Booderee National Park

Important COVID-19 update

Booderee National Park has a number of COVID-19 safety measures in place to protect visitors, staff and the local community.

For further information on Booderee National Park’s COVID-19 safety measures please refer to the COVID-19 safety webpage and check the entry requirements before visiting Booderee National Park.

Pied currawong Pied currawong. Credit: Jon Harris

The pied currawong looks a lot like a black raven, but you can spot the difference by the currawong’s bright yellow eyes and white patches on the wings and tail. It is a medium sized bird growing up to 48 centimetres.

Where

Look for the pied currawongs in flight - they beat their wings in a slow, looping fashion, often folding them in entirely to glide between beats. During winter, they gather in large flocks of up to 100 birds.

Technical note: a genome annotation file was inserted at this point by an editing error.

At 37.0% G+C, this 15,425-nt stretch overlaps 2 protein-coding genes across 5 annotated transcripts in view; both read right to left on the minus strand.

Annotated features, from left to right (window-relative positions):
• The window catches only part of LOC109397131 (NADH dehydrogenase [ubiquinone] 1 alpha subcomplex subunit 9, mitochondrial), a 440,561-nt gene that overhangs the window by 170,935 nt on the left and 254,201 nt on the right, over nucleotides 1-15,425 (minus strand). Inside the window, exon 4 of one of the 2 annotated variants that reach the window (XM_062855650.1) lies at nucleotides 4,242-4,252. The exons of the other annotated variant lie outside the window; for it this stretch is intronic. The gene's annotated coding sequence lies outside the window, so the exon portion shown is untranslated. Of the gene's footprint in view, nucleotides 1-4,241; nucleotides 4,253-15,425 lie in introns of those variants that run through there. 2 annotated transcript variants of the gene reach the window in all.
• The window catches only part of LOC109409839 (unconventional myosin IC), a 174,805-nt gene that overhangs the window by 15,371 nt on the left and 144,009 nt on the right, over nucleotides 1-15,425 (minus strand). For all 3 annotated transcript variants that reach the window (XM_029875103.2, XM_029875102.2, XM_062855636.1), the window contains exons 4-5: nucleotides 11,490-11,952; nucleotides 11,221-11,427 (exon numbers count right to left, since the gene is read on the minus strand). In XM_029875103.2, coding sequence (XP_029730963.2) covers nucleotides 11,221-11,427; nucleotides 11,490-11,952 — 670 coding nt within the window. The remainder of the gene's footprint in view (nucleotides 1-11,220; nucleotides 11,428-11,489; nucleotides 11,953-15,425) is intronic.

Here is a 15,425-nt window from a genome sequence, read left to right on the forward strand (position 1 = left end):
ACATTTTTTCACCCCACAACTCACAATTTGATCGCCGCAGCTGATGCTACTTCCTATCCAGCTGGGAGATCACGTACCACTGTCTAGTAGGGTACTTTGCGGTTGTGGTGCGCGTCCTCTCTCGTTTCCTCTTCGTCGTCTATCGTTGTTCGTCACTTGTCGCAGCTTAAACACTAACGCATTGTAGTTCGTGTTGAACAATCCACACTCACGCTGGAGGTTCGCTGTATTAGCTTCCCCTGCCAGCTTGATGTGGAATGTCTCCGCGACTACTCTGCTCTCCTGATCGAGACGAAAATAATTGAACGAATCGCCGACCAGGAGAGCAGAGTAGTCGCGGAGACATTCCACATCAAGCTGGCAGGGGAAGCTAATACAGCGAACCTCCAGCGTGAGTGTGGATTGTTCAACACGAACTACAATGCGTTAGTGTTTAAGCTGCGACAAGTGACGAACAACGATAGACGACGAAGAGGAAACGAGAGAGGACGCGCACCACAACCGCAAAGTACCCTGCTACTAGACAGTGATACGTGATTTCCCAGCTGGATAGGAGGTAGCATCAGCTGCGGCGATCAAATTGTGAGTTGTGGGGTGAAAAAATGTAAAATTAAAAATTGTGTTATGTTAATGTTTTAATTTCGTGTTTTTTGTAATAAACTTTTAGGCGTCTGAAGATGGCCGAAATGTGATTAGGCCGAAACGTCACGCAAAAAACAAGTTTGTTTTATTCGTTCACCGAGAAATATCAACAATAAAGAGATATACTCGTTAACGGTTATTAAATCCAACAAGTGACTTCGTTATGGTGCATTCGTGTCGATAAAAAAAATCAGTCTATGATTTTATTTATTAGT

You’re most likely to see them in forested areas of the park, foraging, nesting or sitting a few metres up in the trees. They are bold birds and can sometimes be caught foraging scraps from picnic spots quite close to people or even watching picnics waiting for food to be forgotten or left behind.

Feeding

Pied currawongs feed mainly on insects and fruit but will steal eggs and nestlings from other birds - and your food if you leave it lying around.

Breeding

The nest is a bowl of sticks, lined with grasses and soft material, built by the female high up in a tree fork. The female incubates the eggs, while the male gathers food for her to feed the chicks in the first weeks after hatching.

Sounds

The pied currawong can be quite vocal, and is noisier early in the morning, in the evening before roosting, and just before it rains. Its call is a caddow caddang sound.